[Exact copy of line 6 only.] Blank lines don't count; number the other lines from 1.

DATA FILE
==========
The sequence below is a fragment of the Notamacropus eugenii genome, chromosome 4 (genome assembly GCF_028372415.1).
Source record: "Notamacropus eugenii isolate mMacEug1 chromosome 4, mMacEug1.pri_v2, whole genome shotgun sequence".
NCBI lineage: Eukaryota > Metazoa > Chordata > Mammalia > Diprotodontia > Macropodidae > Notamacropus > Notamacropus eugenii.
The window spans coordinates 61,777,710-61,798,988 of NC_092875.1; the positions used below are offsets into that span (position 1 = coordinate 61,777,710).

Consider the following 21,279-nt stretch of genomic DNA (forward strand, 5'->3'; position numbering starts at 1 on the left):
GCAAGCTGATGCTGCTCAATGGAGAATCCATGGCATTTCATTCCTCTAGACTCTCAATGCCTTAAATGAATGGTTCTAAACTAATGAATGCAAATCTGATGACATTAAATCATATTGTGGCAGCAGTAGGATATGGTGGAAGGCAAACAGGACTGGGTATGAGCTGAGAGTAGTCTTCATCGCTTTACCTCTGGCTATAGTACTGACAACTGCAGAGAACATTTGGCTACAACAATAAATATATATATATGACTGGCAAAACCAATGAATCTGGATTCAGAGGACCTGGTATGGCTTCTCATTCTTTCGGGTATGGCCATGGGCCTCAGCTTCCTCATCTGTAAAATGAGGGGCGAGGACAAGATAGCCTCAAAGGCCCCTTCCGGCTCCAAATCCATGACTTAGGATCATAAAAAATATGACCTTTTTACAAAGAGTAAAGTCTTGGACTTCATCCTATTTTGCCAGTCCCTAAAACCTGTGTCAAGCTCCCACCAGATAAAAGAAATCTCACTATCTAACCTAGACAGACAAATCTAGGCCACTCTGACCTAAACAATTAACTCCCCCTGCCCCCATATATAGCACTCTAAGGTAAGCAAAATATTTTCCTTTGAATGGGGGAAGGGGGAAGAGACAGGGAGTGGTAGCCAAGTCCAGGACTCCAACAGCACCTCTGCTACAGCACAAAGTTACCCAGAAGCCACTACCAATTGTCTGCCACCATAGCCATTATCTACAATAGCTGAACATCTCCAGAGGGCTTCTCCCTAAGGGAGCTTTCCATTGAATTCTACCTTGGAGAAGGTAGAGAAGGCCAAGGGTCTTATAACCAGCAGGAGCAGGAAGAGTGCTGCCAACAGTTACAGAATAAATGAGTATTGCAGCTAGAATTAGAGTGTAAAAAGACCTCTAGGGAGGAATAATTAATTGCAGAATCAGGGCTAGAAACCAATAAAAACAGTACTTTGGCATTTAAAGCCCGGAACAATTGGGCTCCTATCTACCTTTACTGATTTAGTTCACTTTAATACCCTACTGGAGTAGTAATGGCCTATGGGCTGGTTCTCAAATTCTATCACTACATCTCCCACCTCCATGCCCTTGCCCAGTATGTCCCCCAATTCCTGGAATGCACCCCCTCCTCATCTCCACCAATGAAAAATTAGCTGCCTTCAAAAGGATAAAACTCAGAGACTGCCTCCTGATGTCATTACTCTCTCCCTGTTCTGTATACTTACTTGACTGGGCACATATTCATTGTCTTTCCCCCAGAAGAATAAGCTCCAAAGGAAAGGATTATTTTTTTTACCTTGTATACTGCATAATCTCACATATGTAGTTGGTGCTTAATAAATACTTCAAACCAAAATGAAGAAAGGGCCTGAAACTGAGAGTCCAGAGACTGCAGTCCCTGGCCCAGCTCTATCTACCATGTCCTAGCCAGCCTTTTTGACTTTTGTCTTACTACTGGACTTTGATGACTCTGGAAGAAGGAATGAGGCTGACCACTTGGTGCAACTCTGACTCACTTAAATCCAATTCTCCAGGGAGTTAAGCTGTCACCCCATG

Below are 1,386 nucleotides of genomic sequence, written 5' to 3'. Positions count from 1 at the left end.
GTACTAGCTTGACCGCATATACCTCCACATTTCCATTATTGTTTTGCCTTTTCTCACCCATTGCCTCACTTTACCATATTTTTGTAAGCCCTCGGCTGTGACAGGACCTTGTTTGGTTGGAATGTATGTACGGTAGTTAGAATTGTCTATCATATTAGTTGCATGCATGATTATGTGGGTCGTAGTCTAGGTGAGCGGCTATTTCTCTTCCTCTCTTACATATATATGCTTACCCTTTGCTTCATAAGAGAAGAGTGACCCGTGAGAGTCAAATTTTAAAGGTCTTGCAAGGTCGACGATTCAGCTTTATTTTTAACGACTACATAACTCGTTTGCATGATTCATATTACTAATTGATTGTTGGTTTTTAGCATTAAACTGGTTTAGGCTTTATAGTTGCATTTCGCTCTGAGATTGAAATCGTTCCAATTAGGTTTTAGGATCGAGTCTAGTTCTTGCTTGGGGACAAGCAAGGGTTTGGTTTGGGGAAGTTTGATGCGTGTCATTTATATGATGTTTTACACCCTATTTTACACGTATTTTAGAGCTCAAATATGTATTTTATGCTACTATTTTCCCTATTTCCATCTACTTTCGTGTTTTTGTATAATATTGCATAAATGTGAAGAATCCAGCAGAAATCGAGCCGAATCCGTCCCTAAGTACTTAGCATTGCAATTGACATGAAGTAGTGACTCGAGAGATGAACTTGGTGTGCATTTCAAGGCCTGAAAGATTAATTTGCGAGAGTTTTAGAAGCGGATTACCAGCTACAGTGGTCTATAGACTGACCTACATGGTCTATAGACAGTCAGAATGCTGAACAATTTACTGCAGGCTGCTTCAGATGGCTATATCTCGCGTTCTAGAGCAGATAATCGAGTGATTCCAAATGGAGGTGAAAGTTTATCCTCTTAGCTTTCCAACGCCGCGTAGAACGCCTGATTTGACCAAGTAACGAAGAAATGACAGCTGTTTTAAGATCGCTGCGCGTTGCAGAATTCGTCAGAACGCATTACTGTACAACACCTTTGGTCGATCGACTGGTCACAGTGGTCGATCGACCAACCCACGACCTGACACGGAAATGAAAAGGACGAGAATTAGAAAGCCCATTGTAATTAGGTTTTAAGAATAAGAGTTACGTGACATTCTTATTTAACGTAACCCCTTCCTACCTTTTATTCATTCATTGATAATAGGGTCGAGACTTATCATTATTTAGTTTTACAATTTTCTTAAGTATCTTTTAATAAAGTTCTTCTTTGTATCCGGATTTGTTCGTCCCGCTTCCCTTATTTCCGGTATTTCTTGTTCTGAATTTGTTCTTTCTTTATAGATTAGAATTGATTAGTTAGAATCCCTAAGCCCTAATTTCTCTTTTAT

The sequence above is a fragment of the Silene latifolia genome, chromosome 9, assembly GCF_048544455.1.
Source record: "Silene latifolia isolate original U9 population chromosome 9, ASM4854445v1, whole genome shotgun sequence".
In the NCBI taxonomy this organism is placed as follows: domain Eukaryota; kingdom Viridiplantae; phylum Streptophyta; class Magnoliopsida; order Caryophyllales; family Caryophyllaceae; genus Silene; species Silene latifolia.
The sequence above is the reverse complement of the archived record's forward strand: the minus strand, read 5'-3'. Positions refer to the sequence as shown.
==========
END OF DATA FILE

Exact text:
GCAAGCTGATGCTGCTCAATGGAGAATCCATGGCATTTCATTCCTCTAGACTCTCAATGCCTTAAATGAATGGTTCTAAACTAATGAATGCAAATCTGATGACATTAAATCATATTGTGGCAGCAGTAGGATATGGTGGAAGGCAAACAGGACTGGGTATGAGCTGAGAGTAGTCTTCATCGCTTTACCTCTGGCTATAGTACTGACAACTGCAGAGAACATTTGGCTACAACAATAAATATATATATATGACTGGCAAAACCAATGAATCTGGATTCAGAGGACCTGGTATGGCTTCTCATTCTTTCGGGTATGGCCATGGGCCTCAGCTTCCTCATCTGTAAAATGAGGGGCGAGGACAAGATAGCCTCAAAGGCCCCTTCCGGCTCCAAATCCATGACTTAGGATCATAAAAAATATGACCTTTTTACAAAGAGTAAAGTCTTGGACTTCATCCTATTTTGCCAGTCCCTAAAACCTGTGTCAAGCTCCCACCAGATAAAAGAAATCTCACTATCTAACCTAGACAGACAAATCTAGGCCACTCTGACCTAAACAATTAACTCCCCCTGCCCCCATATATAGCACTCTAAGGTAAGCAAAATATTTTCCTTTGAATGGGGGAAGGGGGAAGAGACAGGGAGTGGTAGCCAAGTCCAGGACTCCAACAGCACCTCTGCTACAGCACAAAGTTACCCAGAAGCCACTACCAATTGTCTGCCACCATAGCCATTATCTACAATAGCTGAACATCTCCAGAGGGCTTCTCCCTAAGGGAGCTTTCCATTGAATTCTACCTTGGAGAAGGTAGAGAAGGCCAAGGGTCTTATAACCAGCAGGAGCAGGAAGAGTGCTGCCAACAGTTACAGAATAAATGAGTATTGCAGCTAGAATTAGAGTGTAAAAAGACCTCTAGGGAGGAATAATTAATTGCAGAATCAGGGCTAGAAACCAATAAAAACAGTACTTTGGCATTTAAAGCCCGGAACAATTGGGCTCCTATCTACCTTTACTGATTTAGTTCACTTTAATACCCTACTGGAGTAGTAATGGCCTATGGGCTGGTTCTCAAATTCTATCACTACATCTCCCACCTCCATGCCCTTGCCCAGTATGTCCCCCAATTCCTGGAATGCACCCCCTCCTCATCTCCACCAATGAAAAATTAGCTGCCTTCAAAAGGATAAAACTCAGAGACTGCCTCCTGATGTCATTACTCTCTCCCTGTTCTGTATACTTACTTGACTGGGCACATATTCATTGTCTTTCCCCCAGAAGAATAAGCTCCAAAGGAAAGGATTATTTTTTTTACCTTGTATACTGCATAATCTCACATATGTAGTTGGTGCTTAATAAATACTTCAAACCAAAATGAAGAAAGGGCCTGAAACTGAGAGTCCAGAGACTGCAGTCCCTGGCCCAGCTCTATCTACCATGTCCTAGCCAGCCTTTTTGACTTTTGTCTTACTACTGGACTTTGATGACTCTGGAAGAAGGAATGAGGCTGACCACTTGGTGCAACTCTGACTCACTTAAATCCAATTCTCCAGGGAGTTAAGCTGTCACCCCATG